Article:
Cybercrimes have pretty much quadrupled over the past few years. More so during the pandemic. Databases have become a prime target for malicious actors seeking sensitive data—since providing consistent encryption policies and governance across Multicloud environments is virtually impossible using native tools.
The adoption of Cloud (accelerated by the shift to work from home) has given rise to a new wave of Database technologies to meet modern requirements, many of which provide no or limited native encryption capabilities.
Consider the database integration points for instance. While legislative and audit compliance mandates are pushing organizations to increase focus on classifying and protecting sensitive data—most database technologies fail to meet the modern-day data security requirements and provide no or limited native encryption capabilities.
Best of breed technologies are increasingly delivered as SaaS which changes the entire paradigm of database encryption when no or limited access to the underlying platform is provided.
PaaS offerings rely on proprietary key management solutions that provide custody but not ownership of cryptographic key materials, whilst best of breed technologies are increasingly delivered as SaaS, which changes the entire paradigm of database encryption when no or limited access to the underlying platform is provided.
Related Read: Getting Started with Database Security
As the volume of data grows across Enterprise and systems, become more integrated, the footprint of sensitive data systems continues to expand, increasing the difficulty of consistent encryption practices across environments.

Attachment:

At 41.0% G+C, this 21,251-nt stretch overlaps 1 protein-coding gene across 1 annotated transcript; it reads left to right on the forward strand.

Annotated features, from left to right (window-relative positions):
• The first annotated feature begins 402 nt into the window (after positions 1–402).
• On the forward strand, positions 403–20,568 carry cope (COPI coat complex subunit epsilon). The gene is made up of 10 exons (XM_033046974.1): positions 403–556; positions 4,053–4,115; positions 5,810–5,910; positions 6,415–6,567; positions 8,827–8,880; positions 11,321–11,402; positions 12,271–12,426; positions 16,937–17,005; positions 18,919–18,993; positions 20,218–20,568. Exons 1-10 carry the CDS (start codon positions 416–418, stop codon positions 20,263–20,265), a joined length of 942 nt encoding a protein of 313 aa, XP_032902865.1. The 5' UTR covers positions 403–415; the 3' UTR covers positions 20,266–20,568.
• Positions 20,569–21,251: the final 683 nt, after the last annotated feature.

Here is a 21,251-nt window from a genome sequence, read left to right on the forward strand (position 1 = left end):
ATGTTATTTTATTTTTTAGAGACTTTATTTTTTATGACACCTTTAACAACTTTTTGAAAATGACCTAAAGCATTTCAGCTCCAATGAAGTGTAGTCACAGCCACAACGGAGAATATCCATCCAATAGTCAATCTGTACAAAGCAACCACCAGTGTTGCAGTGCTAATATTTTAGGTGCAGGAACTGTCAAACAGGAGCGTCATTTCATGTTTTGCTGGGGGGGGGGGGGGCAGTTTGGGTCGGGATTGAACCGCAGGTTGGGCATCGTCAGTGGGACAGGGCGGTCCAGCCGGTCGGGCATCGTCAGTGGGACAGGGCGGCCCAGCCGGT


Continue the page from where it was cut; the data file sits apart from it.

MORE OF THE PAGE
And with new legislation and more rigorous auditing, organizations have had to increase focus on classifying and protecting sensitive data.
These challenges grow more complex every day as new legislation is introduced, new threats are uncovered, and customer environments become more disparate.
Getting the Basics in Place
One of the fundamental data security mistakes involving encryption is encrypting the data and failing to secure the encryption key. To make matters worse, a persistent issue we have encountered is leaving the key “close” to data in the same database or on the same system as the encrypted files.
Such practices have contributed to some of the more prominent data breaches of late, as has the lack of clarity around key ownership vs custody with organisations with too much reliance placed on tools that eschew the former in favour of the simplicity of the latter.
Fundamentally, however, these challenges can all be addressed with Fortanix and seeing the variety of environments and database platforms which our customers use today, putting in place a centralised key management solution to protect and encrypt every flavour of database in any type of environment simultaneously helps to enhance your organisation’s security posture whilst also simplifying operations and enabling them to be automated.
So how does a data-driven security posture look like? What do we mean when we talk about having a multi-level security approach? Where should you begin? Watch out this space for my upcoming blog that will cover all of these questions and many more.
I understand you may already have plenty of queries, and we would love to take those.
You can begin by reading the datasheet here.